Bank of America Adjusts Checking Accounts; Customers May Face New Fees

Bank of America Adjusts Checking Accounts; Customers May Face New Fees

Over July and August, Bank of America will begin phasing out traditional checking account products and move a half-million customers to new accounts.

We've seen this pattern a lot over the last couple years: banks changing their account offerings, increasing fees, and making it more difficult for customers to maintain free accounts. Among other things, this is a response to financial losses from foreclosures and to new regulations that make it harder for banks to generate revenue, reports.

The Bank of America move in July and August will affect over 530,000 customers in three states, including approximately 170,000 accounts in Massachusetts. However, just because you may not be one of the ones affected during the July and August transition, doesn't mean you're safe from the transition. By the end of the year, Bank of America plans to move all customers nationwide to their new accounts.

Some customers who were able to get free accounts though the MyAccess checking by maintaining a $1,500 account balance or by making direct deposits every month will see the requirements increase if they want to still get a free account. The new account that is replacing MyAccess is called Enhanced checking. To get a free account under Enhanced checking, you must make deposits totaling $2,000 each month, maintain at least $5,000 in combined accounts, or use a bank credit card (not a debit card) at least once a month to avoid the $15 monthly fee. Not all Bank of America credit cards qualify to get the monthly fee waived: secured cards and unsecured credit cards that are offered as a counter-offer, are not eligible for this service, according to the Bank of America website. Bank of America says that there will be more ways to avoid the monthly fees under the new account structures. Although there may be more ways, they may be more difficult ways.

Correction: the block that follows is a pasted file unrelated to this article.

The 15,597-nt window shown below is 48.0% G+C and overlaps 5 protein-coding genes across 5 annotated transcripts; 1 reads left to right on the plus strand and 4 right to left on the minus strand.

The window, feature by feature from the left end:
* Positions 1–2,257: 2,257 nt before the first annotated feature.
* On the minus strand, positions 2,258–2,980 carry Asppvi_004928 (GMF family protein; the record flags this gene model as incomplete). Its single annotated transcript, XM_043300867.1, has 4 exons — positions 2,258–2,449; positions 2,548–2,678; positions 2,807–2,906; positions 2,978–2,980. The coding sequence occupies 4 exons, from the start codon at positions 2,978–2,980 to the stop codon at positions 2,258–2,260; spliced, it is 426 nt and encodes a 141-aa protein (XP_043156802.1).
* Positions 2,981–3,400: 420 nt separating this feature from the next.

According to reports, nearly half of all American households have some type of relationship with Bank of America. However, even smaller banks are implementing similar practices to try and make up for lost revenue. The Wall Street Journal reports that $5 ATM fees may be on the horizon in the near future. Chase, for example, is currently testing fees of $5 in Illinois and $4 in Texas for people who use a Chase ATM and aren’t a bank customer.

Depending on your current banking habits, the changes may not be an issue for you. If you already routinely maintain at least $5,000 in combined accounts, for example, you can keep your Bank of America free account. That’s why it’s always a good idea to regularly review your bank’s policies (and pay attention to any notices you receive in the mail), and determine how good of a fit the account is for your current habits.

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